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Informative Look Back On A Career Of Habitat Discovery

Today we know a great deal about whitetails, the places they inhabit and their nutrition. But once upon a time there were only questions and young biologists looking for answers!

Informative Look Back On A Career Of Habitat Discovery

Photo courtesy of Dr. James C. Kroll

I grew up hunting the mixed woodlands and prairies of central Texas, and I shot my first whitetail when I was 15 years old. It was an impressive buck, yet I did not even know how good it was, only that I had taken my first buck. When I was seven, a relative asked me what I wanted to be when I grew up. Without hesitating, I replied, “I want to be a wildlife biologist.”

I never deviated from that dream, and after some 50 years of work, I have fully realized my goal of working with wild animals and their habitats. Graduating first from Baylor University in 1969, with a degree in biology/animal behavior, I completed my training at Texas A&M for a Ph.D. in wildlife biology. At that time, there were no jobs available, so I took a position at a West Virginia college teaching and coaching football.

Since my heart was in Texas, when offered a job at Stephen F. Austin University at Nacogdoches to start a new wildlife management program in 1973, I could not get back to Texas fast enough!

My initial interest and training was in non-game and endangered species research. At that time landowners just were not interested in such esoteric things as endangered animals, so I decided to return to my first love, the whitetailed deer. Believe it or not, at that time, we knew very little about the species, other than the simple basics.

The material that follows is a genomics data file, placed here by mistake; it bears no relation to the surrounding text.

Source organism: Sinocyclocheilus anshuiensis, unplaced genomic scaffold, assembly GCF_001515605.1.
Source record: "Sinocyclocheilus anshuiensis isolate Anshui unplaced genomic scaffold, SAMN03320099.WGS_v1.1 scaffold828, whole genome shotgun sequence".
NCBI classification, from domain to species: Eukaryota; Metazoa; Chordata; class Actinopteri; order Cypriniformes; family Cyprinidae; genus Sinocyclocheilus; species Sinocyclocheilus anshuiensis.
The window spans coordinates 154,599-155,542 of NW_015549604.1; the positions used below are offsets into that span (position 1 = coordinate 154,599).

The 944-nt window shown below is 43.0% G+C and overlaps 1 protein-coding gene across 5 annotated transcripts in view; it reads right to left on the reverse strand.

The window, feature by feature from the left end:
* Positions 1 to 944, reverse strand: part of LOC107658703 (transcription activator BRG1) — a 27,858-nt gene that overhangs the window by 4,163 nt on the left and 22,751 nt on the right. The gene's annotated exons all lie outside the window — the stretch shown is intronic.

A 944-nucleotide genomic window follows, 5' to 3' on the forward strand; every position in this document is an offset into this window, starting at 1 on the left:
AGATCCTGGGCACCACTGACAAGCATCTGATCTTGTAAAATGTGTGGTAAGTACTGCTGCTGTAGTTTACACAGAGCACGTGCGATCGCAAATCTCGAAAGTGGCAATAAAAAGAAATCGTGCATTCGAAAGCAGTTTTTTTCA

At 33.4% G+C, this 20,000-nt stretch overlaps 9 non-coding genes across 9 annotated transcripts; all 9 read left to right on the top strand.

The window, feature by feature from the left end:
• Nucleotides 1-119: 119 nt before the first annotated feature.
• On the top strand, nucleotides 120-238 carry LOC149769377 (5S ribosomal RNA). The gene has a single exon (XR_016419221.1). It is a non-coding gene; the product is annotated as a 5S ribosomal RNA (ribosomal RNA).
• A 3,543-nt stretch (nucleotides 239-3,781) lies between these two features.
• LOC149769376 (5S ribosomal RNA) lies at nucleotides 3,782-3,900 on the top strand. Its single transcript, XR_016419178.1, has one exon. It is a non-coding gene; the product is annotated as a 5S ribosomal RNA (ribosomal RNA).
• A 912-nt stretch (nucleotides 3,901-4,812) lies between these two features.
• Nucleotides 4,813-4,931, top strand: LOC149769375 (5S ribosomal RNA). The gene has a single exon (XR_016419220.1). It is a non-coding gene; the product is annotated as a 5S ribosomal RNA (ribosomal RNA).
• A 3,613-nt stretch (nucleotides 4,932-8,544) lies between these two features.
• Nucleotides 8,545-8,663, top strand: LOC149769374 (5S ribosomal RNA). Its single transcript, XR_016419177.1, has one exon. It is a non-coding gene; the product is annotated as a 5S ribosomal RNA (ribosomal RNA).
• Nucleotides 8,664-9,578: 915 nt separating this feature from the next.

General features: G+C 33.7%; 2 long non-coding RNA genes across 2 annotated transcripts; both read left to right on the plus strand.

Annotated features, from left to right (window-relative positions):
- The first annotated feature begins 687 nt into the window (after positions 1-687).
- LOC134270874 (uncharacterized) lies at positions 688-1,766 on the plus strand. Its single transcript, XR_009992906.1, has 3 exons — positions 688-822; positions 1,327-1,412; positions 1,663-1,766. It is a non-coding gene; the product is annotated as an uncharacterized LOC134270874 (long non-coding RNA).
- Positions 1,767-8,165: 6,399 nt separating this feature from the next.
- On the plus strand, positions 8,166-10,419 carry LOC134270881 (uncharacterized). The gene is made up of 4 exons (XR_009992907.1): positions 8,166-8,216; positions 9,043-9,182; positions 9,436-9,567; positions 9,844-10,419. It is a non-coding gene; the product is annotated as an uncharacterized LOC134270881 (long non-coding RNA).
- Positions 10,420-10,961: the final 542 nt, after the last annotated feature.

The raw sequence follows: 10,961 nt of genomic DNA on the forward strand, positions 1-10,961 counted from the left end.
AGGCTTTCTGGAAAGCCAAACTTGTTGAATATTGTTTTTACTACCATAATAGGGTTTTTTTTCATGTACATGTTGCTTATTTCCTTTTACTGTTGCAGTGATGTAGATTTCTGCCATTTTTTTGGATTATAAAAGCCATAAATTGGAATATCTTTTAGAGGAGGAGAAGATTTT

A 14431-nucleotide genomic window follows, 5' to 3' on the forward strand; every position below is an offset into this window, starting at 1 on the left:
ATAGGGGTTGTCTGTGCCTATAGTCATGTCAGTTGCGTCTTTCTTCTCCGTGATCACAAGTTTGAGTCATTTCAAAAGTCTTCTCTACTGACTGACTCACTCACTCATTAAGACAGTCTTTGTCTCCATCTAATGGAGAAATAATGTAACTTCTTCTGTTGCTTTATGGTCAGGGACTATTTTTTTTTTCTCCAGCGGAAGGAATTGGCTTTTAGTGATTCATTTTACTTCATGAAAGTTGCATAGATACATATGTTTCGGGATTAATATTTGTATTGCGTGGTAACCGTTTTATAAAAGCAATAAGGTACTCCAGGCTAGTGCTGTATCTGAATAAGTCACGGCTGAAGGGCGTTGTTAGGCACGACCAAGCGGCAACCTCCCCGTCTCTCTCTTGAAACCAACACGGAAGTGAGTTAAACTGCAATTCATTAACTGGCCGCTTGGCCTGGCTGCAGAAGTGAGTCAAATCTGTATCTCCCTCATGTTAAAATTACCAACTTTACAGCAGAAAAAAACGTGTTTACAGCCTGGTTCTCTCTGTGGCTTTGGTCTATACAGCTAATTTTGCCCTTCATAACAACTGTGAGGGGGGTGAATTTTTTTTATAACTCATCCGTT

There are three critical habitat elements whitetails need to thrive: food, water and cover. Maximize all three and a property becomes ideal for attracting, growing and harboring mature bucks. The bucks at the author’s research facility have year-round access to an ideal nutritional program. Photos courtesy of Dr. James C. Kroll

So, I was blessed to begin my work in a world in which almost every discovery was new! At the same time there were about a dozen young biologists, who began their careers at other southern universities. Those were exciting times, and there probably will never be another time when scientists worked so well together, piling up discovery after discovery; and freely sharing knowledge gained.

Colleagues and I in the Southeast Deer Study Group met annually at a different hosting state university to present and argue (a good thing then) over the things that made deer “tick.” The combined work accumulated by this group led to a lion’s share of what we know today about deer biology and management; too often taken for granted by modern professionals and hunters. As a trained naturalist and ecologist, my interests always have been in discovering how ecosystems work. Early on I came to the opinion ecosystems really were landscapes of various elements needed and used by the animals living within them.

Early in my career, I put together my first research plan for the coming 20 years. I always have been a scientist who believes research must be relevant to society, so I decided to call together what today would be called “focus groups” of hunters, landowners, foresters and wildlife professionals. My question to these groups was simple and to the point: What do we need to know about white-tailed deer? The first answer came in the form of a question: “What can we plant for deer?” Then came in succession: “Why can’t we kill them?”